Now, something I think you need to consider before purchasing that case with the built in cooling loop. When cooling the various components in a computer I like to divide the loop into sections, of which the CPU and GPU are in sections of their own. Now consider this, when you run a cooling loop, especially one with one radiator, the heat from the CPU will carry through the loop until it reaches the GPU. Now the GPU waterblock has to remove heat from the GPU with heated coolant that came from the CPU - not a very favorable prospect. Now imagine adding other components further down the line and the collective heat that is being added to the loop. Each component in this loop is having to deal with its own heat PLUS the heat from the previous components. See the mounting problem here?
Now, back to the sections idea. I always advocate adding radiators for each MAJOR section. A typical cooling loop using this type of setup might look like this:
Reservoir - pump - CPU Waterblock - Radiator - GPU Waterblock - Radiator - back to reservoir
See the advantage of this method? No single component has to deal with the heat from another component directly as the heat is first dissipated by a rad before reaching the next component.
Normally, water cooling a northbridge or southbridge provides negligable performance increases over decent air cooling, but does add more heat to your water cooling loop. Personally, I don't recommend spending the extra money for that. Instead, simply go with a fan on your heatpipes. Those heatpipes work pretty good as long as you have decent air flow around them.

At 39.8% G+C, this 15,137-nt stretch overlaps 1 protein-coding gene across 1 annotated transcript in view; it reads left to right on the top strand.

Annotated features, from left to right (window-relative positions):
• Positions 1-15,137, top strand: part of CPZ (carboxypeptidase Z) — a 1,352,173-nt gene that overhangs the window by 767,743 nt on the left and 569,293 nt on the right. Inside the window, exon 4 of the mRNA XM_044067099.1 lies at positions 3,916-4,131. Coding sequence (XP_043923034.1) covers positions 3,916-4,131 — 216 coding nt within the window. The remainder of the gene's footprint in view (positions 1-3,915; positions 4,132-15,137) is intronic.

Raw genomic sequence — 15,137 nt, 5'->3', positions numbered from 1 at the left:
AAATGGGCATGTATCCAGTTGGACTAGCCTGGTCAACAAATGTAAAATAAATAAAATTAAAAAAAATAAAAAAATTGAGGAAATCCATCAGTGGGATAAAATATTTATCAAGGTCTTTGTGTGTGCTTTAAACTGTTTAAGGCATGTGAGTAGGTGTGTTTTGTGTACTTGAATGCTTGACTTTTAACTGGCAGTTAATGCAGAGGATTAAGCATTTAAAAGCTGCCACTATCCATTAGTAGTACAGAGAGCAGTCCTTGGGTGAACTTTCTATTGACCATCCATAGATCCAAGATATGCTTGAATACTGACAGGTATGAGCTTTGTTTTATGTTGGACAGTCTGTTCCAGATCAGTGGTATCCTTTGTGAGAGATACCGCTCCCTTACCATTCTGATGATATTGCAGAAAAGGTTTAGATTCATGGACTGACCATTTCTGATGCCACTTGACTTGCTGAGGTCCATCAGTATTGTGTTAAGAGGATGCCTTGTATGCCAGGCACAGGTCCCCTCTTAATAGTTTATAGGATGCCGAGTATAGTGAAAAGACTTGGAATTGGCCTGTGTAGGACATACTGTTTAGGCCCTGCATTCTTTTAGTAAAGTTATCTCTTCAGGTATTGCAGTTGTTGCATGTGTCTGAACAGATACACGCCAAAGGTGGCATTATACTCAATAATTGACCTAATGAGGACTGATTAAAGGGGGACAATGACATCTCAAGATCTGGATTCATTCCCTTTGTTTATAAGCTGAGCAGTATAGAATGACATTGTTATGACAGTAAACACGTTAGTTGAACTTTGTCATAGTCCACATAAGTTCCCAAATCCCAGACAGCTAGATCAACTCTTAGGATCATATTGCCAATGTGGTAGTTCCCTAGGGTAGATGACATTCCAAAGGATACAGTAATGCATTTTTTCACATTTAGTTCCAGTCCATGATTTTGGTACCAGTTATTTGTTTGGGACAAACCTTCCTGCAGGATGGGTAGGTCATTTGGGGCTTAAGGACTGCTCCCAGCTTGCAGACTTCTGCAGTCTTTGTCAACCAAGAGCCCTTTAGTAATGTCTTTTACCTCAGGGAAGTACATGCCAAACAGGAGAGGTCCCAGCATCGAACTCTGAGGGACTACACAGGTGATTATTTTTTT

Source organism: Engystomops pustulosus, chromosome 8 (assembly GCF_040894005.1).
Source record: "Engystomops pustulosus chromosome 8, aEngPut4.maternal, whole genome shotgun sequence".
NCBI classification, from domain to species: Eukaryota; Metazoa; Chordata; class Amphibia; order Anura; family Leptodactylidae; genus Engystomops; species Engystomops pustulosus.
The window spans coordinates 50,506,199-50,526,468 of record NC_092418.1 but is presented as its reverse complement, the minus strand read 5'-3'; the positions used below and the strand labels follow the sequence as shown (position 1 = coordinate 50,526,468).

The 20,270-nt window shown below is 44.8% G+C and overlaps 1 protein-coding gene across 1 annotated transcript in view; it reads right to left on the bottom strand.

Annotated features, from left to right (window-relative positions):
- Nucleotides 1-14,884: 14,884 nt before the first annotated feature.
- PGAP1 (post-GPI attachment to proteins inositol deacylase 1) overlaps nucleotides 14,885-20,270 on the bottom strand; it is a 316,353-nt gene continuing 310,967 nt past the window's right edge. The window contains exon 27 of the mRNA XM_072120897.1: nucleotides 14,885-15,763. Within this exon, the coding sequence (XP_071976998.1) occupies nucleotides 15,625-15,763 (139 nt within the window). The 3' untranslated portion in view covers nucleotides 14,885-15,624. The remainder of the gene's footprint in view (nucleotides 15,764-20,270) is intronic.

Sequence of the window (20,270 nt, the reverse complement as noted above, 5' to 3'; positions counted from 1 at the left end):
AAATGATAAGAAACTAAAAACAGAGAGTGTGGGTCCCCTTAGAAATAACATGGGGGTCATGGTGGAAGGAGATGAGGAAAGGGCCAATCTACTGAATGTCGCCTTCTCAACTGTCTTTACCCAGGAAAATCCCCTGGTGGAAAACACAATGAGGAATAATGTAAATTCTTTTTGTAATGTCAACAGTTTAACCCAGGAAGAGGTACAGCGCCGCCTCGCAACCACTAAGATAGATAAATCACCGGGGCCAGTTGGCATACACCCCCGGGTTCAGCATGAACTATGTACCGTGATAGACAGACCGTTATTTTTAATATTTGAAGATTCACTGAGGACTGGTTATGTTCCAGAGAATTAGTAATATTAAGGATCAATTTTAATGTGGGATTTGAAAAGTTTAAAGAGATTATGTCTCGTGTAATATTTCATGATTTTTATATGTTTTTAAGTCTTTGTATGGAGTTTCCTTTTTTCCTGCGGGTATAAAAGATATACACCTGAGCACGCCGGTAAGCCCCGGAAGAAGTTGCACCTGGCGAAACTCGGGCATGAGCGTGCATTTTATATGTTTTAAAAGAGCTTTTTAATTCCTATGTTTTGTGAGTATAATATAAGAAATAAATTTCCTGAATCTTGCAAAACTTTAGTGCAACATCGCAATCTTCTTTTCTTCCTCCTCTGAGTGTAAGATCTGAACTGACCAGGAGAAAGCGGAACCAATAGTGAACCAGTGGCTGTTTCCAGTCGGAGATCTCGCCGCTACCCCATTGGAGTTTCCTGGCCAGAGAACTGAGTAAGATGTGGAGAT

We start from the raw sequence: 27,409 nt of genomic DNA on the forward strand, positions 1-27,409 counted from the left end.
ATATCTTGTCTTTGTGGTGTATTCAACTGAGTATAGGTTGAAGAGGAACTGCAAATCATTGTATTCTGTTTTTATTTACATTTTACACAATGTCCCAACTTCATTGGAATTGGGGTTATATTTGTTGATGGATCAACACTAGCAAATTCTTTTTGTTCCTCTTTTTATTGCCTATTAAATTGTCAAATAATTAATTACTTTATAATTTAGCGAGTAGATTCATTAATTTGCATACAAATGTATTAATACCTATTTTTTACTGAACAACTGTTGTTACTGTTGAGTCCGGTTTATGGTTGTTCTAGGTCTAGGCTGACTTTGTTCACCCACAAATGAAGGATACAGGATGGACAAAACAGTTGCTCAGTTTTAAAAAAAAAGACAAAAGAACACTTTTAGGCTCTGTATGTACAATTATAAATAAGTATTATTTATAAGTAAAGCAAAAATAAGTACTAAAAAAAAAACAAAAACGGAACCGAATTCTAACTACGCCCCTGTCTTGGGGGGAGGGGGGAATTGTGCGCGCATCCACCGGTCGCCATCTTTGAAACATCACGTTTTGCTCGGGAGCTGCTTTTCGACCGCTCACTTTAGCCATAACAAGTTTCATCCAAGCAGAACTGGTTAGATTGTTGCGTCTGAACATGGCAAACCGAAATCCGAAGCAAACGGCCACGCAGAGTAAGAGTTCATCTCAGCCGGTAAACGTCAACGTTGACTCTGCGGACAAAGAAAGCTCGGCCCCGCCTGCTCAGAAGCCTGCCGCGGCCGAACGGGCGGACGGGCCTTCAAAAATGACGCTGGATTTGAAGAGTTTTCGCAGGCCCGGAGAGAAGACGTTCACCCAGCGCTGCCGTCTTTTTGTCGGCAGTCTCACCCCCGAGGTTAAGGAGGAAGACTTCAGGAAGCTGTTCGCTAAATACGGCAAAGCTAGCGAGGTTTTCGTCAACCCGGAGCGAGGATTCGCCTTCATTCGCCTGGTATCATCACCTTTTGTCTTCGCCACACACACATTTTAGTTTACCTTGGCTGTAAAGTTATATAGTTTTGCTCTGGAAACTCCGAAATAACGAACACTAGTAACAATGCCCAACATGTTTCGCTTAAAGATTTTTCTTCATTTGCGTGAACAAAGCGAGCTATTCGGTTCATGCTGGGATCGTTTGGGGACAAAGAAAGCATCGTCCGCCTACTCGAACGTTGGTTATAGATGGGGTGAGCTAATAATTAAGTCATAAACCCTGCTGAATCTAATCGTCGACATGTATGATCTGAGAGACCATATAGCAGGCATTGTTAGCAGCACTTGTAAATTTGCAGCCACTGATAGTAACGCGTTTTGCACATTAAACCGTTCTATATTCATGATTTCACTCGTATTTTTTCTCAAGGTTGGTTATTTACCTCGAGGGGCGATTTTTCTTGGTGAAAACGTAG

Water cooling RAM is only something that the most extreme overclockers do. It doesn't provide hardly any better overhead than good air cooling unless you are going to massively overclock. It would also add heat to your already crowded water cooling loop.
Also, to use that case and psu you listed, you will need to look for water blocks for the cpu and gpu. You will most likely need 3/8 adapters for the water blocks, to match your system.
On a side note....I would be very concerned if you intend on water cooling 2 8800 GTX's, an overclocked processor, and that water cooled psu, all with that water cooling kit. That is a LOT of heat to be putting into a single water cooling loop, and that system may not be able to handle it very well. You might consider a second water cooling loop, or going with a system that includes 1/2" tubing, rather than the 3/8" tube.
Thanks for the advice. The psu has it's own independent radiator so it will not need to be hooked into the main loop. And if i just air cool the ram and mb that leaves me with just the Cpu and two Gpus
This is the setup i was thinking of.
Radiator -Pump - Cpu 10mm-ysplitter<6mm (Gpu)x2 6mm>y splitter10mm Radiator
That way the liquid only cools the cpu and 1 gpu before it goes back to the radiator.
The radiator is fairly large, its got 3 120mm fans and it's supposed to be able to cool multi cpu and gpu systems.